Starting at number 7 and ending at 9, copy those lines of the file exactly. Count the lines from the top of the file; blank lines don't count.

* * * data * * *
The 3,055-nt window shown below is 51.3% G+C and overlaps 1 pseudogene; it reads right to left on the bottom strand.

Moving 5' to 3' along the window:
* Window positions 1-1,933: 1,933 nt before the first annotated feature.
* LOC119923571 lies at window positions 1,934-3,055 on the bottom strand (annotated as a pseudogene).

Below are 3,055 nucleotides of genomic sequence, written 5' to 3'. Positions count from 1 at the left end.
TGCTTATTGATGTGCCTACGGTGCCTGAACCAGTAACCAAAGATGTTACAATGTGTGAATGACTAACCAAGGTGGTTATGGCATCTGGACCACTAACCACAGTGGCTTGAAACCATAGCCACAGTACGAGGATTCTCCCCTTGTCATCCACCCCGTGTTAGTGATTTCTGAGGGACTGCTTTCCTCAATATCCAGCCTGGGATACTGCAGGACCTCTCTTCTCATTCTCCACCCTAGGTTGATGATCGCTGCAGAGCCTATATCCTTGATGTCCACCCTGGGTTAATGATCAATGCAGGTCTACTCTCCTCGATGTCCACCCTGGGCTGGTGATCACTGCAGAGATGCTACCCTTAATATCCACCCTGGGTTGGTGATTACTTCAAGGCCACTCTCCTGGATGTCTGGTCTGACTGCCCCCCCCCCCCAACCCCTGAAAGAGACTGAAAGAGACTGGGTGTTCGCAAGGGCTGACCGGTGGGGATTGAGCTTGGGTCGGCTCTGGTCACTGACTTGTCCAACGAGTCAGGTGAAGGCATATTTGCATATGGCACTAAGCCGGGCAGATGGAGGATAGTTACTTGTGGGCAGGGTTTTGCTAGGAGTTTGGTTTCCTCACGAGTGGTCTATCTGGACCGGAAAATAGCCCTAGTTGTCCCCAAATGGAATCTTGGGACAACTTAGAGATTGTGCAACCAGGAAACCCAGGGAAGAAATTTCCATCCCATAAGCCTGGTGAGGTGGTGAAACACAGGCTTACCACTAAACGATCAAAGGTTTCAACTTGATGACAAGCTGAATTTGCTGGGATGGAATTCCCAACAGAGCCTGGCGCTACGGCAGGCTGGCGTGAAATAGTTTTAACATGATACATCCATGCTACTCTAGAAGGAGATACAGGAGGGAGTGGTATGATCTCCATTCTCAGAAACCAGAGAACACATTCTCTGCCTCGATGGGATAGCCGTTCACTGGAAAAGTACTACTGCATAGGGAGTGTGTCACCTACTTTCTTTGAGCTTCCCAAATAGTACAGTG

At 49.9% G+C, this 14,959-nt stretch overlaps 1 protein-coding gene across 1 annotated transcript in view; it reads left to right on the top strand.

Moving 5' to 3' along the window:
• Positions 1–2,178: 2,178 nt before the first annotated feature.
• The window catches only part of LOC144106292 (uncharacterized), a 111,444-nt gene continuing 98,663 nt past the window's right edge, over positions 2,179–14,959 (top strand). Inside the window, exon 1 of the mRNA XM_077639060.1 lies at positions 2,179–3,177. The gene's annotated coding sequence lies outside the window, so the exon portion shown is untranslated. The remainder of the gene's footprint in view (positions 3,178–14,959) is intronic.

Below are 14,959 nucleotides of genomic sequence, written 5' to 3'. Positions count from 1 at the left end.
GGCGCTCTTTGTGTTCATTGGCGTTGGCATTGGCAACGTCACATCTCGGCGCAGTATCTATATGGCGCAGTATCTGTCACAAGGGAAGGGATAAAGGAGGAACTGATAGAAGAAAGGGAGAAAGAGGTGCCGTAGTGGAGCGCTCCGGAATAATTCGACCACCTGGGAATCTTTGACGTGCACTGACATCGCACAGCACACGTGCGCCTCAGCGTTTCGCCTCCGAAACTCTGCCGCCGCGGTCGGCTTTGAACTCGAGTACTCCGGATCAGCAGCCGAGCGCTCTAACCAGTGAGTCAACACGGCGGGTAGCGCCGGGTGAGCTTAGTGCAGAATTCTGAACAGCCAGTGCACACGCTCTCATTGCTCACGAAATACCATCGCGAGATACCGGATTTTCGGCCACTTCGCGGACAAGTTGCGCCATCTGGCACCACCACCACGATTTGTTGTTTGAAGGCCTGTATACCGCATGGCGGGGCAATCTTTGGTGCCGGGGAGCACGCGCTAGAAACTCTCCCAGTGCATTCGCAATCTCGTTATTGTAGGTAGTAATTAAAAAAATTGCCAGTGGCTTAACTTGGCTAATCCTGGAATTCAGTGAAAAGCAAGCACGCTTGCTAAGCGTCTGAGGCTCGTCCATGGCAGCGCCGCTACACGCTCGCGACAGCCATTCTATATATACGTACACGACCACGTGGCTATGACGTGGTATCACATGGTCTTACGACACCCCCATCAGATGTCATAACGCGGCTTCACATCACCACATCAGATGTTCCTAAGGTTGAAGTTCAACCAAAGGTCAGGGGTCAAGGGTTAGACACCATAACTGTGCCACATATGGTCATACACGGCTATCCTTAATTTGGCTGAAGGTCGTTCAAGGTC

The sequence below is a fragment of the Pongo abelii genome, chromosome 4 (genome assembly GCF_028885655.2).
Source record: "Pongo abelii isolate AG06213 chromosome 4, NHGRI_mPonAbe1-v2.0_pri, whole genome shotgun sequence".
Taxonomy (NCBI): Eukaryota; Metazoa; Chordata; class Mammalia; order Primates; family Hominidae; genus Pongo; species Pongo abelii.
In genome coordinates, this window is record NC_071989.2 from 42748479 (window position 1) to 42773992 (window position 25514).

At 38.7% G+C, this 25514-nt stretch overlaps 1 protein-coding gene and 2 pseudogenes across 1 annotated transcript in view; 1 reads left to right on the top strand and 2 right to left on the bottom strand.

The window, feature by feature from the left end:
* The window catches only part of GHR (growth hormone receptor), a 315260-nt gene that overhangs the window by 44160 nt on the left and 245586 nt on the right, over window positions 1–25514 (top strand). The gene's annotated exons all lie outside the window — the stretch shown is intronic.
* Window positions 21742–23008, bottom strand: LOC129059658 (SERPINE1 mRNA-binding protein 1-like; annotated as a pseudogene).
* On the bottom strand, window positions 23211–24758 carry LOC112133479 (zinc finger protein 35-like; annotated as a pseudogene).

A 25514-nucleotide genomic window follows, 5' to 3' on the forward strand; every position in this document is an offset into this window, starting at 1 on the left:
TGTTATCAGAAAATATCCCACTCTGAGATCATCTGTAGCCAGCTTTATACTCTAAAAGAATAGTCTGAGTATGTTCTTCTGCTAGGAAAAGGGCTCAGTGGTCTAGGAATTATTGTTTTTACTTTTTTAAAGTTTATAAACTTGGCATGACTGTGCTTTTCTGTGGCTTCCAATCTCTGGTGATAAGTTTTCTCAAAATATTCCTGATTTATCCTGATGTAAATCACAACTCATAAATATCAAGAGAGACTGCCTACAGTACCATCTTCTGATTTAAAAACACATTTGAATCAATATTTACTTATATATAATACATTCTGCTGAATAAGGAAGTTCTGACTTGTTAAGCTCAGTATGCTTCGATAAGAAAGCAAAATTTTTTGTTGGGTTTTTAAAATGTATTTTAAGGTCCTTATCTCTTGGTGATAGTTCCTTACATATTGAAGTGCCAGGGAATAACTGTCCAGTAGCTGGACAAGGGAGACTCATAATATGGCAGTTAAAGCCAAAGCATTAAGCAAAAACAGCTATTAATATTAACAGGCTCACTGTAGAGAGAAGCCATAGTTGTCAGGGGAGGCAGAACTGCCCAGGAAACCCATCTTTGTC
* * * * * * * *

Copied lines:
At 49.9% G+C, this 14,959-nt stretch overlaps 1 protein-coding gene across 1 annotated transcript in view; it reads left to right on the top strand.

Moving 5' to 3' along the window:
• Positions 1–2,178: 2,178 nt before the first annotated feature.